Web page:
You Know Nothing, So Invest Like It
“The more I learn, the more I realize how much I don’t know.”
When I sat down to write my blog post this week, it started like this:
“China, Grexit, Ebola, China, Brexit, Taper, Donald Trump, Russia, China, Oil, Debt Ceiling, etc., etc., etc….
These are the things the finance industry spends hours on hours analyzing and worrying about. All week CNBC was running specials and trading floors across the country were on lockdown for the big, bad Brexit. And what happened?
Forbes went a step further than me and actually published an article that opened with this:
“The Brexit story is over. It’s a foregone conclusion. No one is leaving the U.K. The “establishment” isn’t having it. The lords have spoken.”
So with that out of the way, what is there to worry about next? – June 23, 2016
What happened last night doesn’t qualify as nothing. After the United Kingdom voted to leave the European Union, volatility skyrocketed, currency markets went crazy and global equity markets tumbled. Kudos to the fear mongers. The next few days should be fun for you.
So how did this happen? Why were so many seemingly caught off guard by the results of the referendum? Two days ago oddsmakers were saying 90% chance of remain! Forecasting is a tough business. You’ll probably notice that many of the same people who yesterday were telling you Brexit wasn’t happening, are today telling you what the impact will be now that it has.
It’s ok though. If you’re an investor, none of this really matters. Did I have an opinion? Sure. Did my opinion affect my investment plans in any way? Nope. A few months from now there’s a good chance we’ll remember this morning just like we remember what happened last August when the Chinese yuan struck fear into markets: a bunch of hedge funds blew up, financial media had great ratings and normal investors who did nothing were no worse off six months later.
During the vote yesterday, exit polls were not allowed in the U.K.. CNBC reported that hedge funds were hiring their own pollsters to gain an “edge” and JPMorgan was sending updates like this throughout he night:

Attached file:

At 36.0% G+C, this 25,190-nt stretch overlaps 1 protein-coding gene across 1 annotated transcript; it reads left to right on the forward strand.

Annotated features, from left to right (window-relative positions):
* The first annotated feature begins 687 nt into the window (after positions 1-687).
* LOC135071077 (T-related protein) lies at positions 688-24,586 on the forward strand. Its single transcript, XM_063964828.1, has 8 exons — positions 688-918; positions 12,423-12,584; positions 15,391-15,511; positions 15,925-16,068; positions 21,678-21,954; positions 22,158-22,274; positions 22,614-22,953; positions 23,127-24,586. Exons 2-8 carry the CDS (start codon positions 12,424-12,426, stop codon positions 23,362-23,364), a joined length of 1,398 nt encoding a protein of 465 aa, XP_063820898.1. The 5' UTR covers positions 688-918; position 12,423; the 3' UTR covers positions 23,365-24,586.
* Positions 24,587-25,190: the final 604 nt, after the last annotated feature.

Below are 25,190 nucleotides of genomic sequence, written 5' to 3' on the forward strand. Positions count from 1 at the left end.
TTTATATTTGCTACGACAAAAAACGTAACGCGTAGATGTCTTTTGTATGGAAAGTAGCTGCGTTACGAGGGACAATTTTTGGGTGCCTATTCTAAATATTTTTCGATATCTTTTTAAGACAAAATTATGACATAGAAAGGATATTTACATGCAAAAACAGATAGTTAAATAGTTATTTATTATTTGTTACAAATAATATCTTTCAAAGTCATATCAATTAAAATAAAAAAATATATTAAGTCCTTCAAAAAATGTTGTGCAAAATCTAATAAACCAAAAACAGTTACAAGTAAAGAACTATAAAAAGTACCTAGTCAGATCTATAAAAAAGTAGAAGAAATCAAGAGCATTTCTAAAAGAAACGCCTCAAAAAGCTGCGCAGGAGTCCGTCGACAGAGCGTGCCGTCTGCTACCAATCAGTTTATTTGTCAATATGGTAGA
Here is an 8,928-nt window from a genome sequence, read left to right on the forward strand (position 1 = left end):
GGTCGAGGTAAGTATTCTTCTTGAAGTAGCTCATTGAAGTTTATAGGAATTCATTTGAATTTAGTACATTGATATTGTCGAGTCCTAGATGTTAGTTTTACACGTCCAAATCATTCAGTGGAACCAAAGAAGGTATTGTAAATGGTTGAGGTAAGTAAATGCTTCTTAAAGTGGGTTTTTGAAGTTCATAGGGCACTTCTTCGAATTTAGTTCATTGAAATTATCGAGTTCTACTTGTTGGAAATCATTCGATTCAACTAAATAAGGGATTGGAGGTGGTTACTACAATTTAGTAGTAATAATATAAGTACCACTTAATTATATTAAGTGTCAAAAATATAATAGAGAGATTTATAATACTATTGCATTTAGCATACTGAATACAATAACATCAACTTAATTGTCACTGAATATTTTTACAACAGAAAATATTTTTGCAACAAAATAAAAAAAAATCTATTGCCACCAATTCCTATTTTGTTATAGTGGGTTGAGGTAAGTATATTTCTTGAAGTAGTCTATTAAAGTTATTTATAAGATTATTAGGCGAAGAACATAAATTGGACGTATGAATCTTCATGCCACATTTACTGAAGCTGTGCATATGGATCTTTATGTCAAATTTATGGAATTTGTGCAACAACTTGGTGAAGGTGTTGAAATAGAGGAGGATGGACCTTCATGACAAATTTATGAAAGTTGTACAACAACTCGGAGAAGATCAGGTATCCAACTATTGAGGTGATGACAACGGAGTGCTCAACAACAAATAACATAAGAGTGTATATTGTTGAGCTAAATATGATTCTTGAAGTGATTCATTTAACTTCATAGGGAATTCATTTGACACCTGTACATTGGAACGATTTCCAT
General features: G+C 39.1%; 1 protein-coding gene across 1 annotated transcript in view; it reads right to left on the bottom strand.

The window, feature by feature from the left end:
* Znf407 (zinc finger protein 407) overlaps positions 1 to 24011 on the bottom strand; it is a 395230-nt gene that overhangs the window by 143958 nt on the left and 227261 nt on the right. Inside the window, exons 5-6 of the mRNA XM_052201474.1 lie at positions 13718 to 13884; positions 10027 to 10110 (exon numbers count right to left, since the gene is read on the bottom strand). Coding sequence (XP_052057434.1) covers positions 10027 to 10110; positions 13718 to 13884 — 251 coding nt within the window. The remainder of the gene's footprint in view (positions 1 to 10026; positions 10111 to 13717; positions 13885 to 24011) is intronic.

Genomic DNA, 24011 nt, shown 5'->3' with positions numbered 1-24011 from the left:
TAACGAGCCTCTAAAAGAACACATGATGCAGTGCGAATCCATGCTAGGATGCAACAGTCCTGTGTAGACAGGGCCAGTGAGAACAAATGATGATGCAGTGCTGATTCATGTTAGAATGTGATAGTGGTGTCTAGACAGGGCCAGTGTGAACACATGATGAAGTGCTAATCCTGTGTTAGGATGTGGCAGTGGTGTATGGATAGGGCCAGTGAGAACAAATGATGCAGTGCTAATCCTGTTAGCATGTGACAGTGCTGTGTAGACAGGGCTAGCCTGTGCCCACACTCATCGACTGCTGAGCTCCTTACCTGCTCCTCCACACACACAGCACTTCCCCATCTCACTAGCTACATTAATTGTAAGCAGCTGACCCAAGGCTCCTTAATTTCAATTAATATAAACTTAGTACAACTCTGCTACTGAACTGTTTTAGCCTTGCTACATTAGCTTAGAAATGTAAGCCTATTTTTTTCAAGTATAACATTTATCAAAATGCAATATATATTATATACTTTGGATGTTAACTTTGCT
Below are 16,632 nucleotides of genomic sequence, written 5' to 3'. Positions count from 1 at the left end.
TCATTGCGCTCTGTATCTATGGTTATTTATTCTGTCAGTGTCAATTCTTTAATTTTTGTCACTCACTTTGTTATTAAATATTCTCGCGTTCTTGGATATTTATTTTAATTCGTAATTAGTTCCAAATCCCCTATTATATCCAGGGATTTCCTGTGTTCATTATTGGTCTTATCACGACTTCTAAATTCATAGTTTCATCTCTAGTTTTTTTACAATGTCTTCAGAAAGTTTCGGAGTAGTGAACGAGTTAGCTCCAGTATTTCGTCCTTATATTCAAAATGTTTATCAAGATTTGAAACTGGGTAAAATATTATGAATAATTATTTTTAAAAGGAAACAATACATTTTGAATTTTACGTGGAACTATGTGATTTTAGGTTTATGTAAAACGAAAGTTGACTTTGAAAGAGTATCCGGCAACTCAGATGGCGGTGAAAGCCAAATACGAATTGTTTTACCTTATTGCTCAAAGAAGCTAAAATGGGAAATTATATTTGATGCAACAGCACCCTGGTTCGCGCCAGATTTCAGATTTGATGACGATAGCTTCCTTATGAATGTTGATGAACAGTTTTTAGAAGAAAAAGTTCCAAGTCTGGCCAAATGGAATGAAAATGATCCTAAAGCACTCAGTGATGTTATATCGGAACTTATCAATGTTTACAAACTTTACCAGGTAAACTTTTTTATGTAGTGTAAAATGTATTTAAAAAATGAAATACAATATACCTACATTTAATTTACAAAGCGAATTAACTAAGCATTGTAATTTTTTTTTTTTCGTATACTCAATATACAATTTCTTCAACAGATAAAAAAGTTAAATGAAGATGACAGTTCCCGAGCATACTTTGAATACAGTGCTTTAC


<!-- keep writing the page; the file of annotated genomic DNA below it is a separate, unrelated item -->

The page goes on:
Make no mistake, expending resources on polling and quantitative “Brexit” models to make short-term trades in wildly volatile markets has nothing to do with investing. This is better categorized as white collar gambling. In a room full of investors, are the guys with access to this information the smartest guys in the room? No way. These are the guys who make much more money for themselves than they do for their customers. They do a bunch of complicated stuff to justify their existence. They do lots of work and keep very busy, but busy does not equate to productive. These are the speculators. Speculating is fine, but don’t mistake it for investing.
“Being busy is a form of laziness – lazy thinking and indiscriminate action.” – Tim Ferriss
The smartest investors in the world understand that they know very little. They don’t waste time trying to predict the unpredictable. Good investors diversify and think long-term. What will the impact of Brexit be on your long-term investment plan? N O T H I N G.
Keep your costs low, diversify your investments and rebalance occasionally. You’ll be better off than most and won’t have to waste one second of your life worrying about the next pseudo crisis. One of the few certainties in investing is that there’s always going to be a Brexit. Don’t let it knock you off track.